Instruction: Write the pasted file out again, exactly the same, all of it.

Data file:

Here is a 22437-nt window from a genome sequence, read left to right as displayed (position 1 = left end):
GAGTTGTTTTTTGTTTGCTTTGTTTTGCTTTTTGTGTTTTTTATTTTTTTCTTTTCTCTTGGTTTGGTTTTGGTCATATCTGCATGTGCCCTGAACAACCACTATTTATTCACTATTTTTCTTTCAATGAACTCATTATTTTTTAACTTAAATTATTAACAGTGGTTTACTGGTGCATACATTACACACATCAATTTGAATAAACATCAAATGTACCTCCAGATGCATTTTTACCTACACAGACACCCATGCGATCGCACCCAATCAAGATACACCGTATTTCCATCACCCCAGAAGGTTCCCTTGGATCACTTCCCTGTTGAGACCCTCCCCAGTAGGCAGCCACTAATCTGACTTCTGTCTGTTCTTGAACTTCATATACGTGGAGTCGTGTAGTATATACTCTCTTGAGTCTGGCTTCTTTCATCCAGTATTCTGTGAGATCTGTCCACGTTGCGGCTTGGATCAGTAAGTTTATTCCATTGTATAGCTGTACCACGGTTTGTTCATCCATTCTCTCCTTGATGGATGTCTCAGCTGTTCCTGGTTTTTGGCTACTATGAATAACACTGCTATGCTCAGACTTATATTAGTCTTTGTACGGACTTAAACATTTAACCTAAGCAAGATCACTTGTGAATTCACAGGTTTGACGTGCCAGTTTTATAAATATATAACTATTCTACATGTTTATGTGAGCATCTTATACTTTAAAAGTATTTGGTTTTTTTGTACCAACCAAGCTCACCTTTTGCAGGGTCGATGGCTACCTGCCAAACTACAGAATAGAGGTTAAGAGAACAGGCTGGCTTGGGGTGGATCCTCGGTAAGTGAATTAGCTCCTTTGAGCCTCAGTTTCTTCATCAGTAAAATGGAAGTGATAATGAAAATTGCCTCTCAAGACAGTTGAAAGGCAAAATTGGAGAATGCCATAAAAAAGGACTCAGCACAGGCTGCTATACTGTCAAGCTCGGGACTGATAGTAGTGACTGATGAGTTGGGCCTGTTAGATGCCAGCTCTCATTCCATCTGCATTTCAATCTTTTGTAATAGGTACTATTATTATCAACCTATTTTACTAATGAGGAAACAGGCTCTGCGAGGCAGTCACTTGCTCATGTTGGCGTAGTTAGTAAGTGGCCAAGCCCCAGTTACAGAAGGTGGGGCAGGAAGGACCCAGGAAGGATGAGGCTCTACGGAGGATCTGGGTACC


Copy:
Here is a 22437-nt window from a genome sequence, read left to right as displayed (position 1 = left end):
GAGTTGTTTTTTGTTTGCTTTGTTTTGCTTTTTGTGTTTTTTATTTTTTTCTTTTCTCTTGGTTTGGTTTTGGTCATATCTGCATGTGCCCTGAACAACCACTATTTATTCACTATTTTTCTTTCAATGAACTCATTATTTTTTAACTTAAATTATTAACAGTGGTTTACTGGTGCATACATTACACACATCAATTTGAATAAACATCAAATGTACCTCCAGATGCATTTTTACCTACACAGACACCCATGCGATCGCACCCAATCAAGATACACCGTATTTCCATCACCCCAGAAGGTTCCCTTGGATCACTTCCCTGTTGAGACCCTCCCCAGTAGGCAGCCACTAATCTGACTTCTGTCTGTTCTTGAACTTCATATACGTGGAGTCGTGTAGTATATACTCTCTTGAGTCTGGCTTCTTTCATCCAGTATTCTGTGAGATCTGTCCACGTTGCGGCTTGGATCAGTAAGTTTATTCCATTGTATAGCTGTACCACGGTTTGTTCATCCATTCTCTCCTTGATGGATGTCTCAGCTGTTCCTGGTTTTTGGCTACTATGAATAACACTGCTATGCTCAGACTTATATTAGTCTTTGTACGGACTTAAACATTTAACCTAAGCAAGATCACTTGTGAATTCACAGGTTTGACGTGCCAGTTTTATAAATATATAACTATTCTACATGTTTATGTGAGCATCTTATACTTTAAAAGTATTTGGTTTTTTTGTACCAACCAAGCTCACCTTTTGCAGGGTCGATGGCTACCTGCCAAACTACAGAATAGAGGTTAAGAGAACAGGCTGGCTTGGGGTGGATCCTCGGTAAGTGAATTAGCTCCTTTGAGCCTCAGTTTCTTCATCAGTAAAATGGAAGTGATAATGAAAATTGCCTCTCAAGACAGTTGAAAGGCAAAATTGGAGAATGCCATAAAAAAGGACTCAGCACAGGCTGCTATACTGTCAAGCTCGGGACTGATAGTAGTGACTGATGAGTTGGGCCTGTTAGATGCCAGCTCTCATTCCATCTGCATTTCAATCTTTTGTAATAGGTACTATTATTATCAACCTATTTTACTAATGAGGAAACAGGCTCTGCGAGGCAGTCACTTGCTCATGTTGGCGTAGTTAGTAAGTGGCCAAGCCCCAGTTACAGAAGGTGGGGCAGGAAGGACCCAGGAAGGATGAGGCTCTACGGAGGATCTGGGTACC